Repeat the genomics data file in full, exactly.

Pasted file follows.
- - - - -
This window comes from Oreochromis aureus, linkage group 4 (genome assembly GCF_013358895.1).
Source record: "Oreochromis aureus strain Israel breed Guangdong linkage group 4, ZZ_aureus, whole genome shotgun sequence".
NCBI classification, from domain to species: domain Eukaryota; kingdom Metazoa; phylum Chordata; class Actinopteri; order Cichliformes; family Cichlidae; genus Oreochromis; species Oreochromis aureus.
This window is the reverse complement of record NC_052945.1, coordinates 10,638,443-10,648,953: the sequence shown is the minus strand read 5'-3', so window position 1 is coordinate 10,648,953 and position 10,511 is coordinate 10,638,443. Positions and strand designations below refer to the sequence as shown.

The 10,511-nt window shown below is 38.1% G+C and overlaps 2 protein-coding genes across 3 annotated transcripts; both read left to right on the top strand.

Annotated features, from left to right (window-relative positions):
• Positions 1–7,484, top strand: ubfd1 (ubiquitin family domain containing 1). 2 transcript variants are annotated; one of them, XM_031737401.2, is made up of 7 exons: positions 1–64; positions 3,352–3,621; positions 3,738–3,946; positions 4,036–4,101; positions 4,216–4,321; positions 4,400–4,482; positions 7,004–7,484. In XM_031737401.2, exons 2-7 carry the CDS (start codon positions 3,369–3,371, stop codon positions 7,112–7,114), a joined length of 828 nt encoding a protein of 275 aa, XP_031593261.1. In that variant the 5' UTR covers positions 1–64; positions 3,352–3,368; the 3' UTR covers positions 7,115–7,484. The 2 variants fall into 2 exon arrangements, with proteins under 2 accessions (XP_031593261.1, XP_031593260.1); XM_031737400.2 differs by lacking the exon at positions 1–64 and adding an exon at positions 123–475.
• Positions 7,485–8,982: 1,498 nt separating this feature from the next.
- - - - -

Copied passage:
This window comes from Oreochromis aureus, linkage group 4 (genome assembly GCF_013358895.1).
Source record: "Oreochromis aureus strain Israel breed Guangdong linkage group 4, ZZ_aureus, whole genome shotgun sequence".
NCBI classification, from domain to species: domain Eukaryota; kingdom Metazoa; phylum Chordata; class Actinopteri; order Cichliformes; family Cichlidae; genus Oreochromis; species Oreochromis aureus.
This window is the reverse complement of record NC_052945.1, coordinates 10,638,443-10,648,953: the sequence shown is the minus strand read 5'-3', so window position 1 is coordinate 10,648,953 and position 10,511 is coordinate 10,638,443. Positions and strand designations below refer to the sequence as shown.

The 10,511-nt window shown below is 38.1% G+C and overlaps 2 protein-coding genes across 3 annotated transcripts; both read left to right on the top strand.

Annotated features, from left to right (window-relative positions):
• Positions 1–7,484, top strand: ubfd1 (ubiquitin family domain containing 1). 2 transcript variants are annotated; one of them, XM_031737401.2, is made up of 7 exons: positions 1–64; positions 3,352–3,621; positions 3,738–3,946; positions 4,036–4,101; positions 4,216–4,321; positions 4,400–4,482; positions 7,004–7,484. In XM_031737401.2, exons 2-7 carry the CDS (start codon positions 3,369–3,371, stop codon positions 7,112–7,114), a joined length of 828 nt encoding a protein of 275 aa, XP_031593261.1. In that variant the 5' UTR covers positions 1–64; positions 3,352–3,368; the 3' UTR covers positions 7,115–7,484. The 2 variants fall into 2 exon arrangements, with proteins under 2 accessions (XP_031593261.1, XP_031593260.1); XM_031737400.2 differs by lacking the exon at positions 1–64 and adding an exon at positions 123–475.
• Positions 7,485–8,982: 1,498 nt separating this feature from the next.